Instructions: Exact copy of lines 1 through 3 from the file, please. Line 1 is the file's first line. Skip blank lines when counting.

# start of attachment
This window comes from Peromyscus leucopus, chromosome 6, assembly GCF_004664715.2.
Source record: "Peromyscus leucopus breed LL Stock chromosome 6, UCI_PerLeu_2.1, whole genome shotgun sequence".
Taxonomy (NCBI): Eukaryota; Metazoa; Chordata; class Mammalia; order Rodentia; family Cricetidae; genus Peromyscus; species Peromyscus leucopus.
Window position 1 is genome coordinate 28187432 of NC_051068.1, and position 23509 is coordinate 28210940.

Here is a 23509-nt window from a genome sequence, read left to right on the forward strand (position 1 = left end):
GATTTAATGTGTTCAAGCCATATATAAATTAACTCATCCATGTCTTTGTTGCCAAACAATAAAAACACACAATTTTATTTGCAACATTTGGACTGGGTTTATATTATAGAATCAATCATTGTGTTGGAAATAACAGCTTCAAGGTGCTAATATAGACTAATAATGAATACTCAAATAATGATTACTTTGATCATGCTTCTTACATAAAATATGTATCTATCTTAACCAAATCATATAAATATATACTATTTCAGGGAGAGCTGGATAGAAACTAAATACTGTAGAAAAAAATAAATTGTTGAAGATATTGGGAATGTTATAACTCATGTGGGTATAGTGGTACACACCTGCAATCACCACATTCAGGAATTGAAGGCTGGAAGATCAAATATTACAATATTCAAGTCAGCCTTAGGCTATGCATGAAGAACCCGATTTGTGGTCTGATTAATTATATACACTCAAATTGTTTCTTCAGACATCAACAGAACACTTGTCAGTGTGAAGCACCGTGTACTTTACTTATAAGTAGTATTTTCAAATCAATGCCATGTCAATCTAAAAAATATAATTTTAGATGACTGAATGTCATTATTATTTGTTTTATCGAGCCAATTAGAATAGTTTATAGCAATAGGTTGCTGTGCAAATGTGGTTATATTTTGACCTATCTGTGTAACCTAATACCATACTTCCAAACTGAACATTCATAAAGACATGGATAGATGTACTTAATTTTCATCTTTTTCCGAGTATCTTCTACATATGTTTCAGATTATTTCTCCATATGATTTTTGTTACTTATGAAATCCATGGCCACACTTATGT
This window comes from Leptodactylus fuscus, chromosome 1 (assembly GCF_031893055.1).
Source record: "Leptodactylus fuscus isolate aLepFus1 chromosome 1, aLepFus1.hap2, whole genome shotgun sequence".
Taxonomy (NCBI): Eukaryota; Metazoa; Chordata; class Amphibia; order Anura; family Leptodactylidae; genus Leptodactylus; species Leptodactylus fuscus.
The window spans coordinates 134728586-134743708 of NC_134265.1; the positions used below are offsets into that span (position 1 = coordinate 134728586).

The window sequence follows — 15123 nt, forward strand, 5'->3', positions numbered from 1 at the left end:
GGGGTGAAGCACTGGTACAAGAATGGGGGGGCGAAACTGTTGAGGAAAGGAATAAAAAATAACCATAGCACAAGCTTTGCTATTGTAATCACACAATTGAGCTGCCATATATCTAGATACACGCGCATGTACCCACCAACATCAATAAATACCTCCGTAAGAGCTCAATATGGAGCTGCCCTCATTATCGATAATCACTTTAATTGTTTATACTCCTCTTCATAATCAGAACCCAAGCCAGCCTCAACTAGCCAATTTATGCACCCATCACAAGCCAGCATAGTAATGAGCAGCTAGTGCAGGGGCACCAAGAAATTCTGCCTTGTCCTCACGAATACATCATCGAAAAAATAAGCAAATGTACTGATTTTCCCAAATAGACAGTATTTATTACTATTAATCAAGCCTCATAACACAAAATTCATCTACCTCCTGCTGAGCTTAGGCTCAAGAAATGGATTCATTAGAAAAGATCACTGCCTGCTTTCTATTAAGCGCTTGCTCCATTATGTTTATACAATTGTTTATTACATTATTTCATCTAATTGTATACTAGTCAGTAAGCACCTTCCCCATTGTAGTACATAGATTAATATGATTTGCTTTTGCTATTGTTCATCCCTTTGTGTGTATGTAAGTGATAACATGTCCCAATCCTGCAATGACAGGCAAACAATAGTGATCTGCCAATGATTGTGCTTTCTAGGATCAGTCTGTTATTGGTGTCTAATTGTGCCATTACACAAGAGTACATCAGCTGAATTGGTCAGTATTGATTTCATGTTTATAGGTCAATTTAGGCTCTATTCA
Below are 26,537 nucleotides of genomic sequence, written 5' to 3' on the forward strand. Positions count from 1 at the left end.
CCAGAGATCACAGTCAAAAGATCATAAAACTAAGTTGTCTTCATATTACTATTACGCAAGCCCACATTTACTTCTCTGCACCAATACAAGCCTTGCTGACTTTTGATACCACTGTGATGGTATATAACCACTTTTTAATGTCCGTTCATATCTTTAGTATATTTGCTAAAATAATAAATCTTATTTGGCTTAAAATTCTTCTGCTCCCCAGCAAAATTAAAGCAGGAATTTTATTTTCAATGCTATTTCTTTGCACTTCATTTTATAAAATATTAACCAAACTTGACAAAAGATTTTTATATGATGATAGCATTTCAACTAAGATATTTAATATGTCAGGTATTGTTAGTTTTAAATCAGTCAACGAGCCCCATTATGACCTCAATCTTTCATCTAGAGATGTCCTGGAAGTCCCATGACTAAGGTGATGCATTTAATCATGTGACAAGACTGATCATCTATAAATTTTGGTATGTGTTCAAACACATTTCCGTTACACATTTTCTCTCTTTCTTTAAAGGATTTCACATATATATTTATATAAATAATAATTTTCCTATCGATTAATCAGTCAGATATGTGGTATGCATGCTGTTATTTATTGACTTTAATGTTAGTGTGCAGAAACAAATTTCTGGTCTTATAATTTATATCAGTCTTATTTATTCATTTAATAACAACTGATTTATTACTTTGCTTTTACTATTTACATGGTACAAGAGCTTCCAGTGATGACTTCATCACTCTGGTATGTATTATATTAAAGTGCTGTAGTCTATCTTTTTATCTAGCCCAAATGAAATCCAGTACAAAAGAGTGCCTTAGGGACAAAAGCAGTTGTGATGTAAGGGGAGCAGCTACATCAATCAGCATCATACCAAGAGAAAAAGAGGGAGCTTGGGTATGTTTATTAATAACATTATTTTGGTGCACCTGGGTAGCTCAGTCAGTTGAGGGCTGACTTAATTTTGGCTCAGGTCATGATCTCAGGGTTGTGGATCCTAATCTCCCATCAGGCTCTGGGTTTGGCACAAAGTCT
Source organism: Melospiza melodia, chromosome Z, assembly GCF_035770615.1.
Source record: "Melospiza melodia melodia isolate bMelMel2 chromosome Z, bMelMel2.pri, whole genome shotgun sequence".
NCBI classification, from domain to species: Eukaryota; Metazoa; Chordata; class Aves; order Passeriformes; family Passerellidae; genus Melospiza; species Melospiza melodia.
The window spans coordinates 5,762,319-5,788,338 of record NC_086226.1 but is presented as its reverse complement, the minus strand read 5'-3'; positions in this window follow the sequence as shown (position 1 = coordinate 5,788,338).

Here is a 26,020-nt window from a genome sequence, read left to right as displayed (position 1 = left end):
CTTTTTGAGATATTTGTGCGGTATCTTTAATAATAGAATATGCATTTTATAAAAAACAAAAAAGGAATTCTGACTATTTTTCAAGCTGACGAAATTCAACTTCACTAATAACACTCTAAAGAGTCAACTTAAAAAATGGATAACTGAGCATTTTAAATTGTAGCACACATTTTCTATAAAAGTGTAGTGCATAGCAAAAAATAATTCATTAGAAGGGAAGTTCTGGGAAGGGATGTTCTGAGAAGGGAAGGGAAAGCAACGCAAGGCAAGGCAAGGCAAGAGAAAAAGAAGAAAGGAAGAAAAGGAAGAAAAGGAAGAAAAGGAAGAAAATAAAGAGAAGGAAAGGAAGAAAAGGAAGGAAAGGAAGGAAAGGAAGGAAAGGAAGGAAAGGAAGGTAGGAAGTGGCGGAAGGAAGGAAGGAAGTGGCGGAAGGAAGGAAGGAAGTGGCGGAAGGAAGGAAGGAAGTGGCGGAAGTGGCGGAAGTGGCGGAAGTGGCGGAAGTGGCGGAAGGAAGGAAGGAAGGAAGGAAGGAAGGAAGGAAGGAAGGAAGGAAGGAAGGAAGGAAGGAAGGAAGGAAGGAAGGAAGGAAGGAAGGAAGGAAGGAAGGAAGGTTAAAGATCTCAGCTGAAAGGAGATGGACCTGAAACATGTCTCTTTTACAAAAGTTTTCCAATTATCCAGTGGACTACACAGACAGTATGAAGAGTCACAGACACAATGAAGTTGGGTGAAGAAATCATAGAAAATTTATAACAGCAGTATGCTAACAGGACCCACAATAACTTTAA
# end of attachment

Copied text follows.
This window comes from Peromyscus leucopus, chromosome 6, assembly GCF_004664715.2.
Source record: "Peromyscus leucopus breed LL Stock chromosome 6, UCI_PerLeu_2.1, whole genome shotgun sequence".
Taxonomy (NCBI): Eukaryota; Metazoa; Chordata; class Mammalia; order Rodentia; family Cricetidae; genus Peromyscus; species Peromyscus leucopus.